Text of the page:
Since the late 1970s when Congressman Claude Pepper held widely publicized hearings on the mistreatment of the elderly, policy makers and practitioners have sought ways to protect older Americans from physical, psychological, and financial abuse. Yet, during the last 20 years fewer than 50 articles have addressed the shameful problem that abusers and sometimes the abused themselves want to conceal.
Elder Mistreatment in an Aging America takes a giant step toward broadening our understanding of the mistreatment of the elderly and recommends specific research and funding strategies that can be used to deepen it. The book includes a discussion of the conceptual, methodological, and logistical issues needed to create a solid research base as well as the ethical concerns that must be considered when working with older subjects. It also looks at problems in determination of a report s reliability and the role of physicians, EMTs, and others who are among the first to recognize situations of mistreatment.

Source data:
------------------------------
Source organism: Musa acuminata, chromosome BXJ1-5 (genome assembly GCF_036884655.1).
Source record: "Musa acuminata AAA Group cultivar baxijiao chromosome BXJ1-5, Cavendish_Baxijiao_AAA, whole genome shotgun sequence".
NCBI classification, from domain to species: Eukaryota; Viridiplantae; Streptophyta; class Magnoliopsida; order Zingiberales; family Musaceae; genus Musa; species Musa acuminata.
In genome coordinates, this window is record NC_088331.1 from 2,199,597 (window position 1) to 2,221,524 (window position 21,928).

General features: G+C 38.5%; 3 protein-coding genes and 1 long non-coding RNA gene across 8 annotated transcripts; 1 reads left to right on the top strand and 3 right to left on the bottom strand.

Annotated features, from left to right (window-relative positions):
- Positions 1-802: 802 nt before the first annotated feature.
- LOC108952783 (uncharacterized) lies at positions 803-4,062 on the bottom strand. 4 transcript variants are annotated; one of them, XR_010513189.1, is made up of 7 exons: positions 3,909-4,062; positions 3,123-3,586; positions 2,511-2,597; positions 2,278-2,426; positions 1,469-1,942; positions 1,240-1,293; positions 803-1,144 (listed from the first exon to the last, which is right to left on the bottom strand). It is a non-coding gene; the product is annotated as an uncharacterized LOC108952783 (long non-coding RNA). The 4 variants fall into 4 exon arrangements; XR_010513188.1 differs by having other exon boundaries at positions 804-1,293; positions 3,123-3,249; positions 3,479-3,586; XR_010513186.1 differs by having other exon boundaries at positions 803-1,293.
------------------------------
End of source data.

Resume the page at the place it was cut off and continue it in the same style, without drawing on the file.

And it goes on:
Elder Mistreatment in an Aging America will be of interest to anyone concerned about the elderly and ways to intervene when abuse is suspected, including family members, caregivers, and advocates for the elderly. It will also be of interest to researchers, research sponsors, and policy makers who need to know how to advance our knowledge of this problem.
"...the report provides a good summary of the topic from an American standpoint. It includes an historical overview and a glimpse of how the field may develop in the future. The analysis of the initial recognition of elder abuse and its development as a concept is interesting..."
-- Ageing and Society, November 2003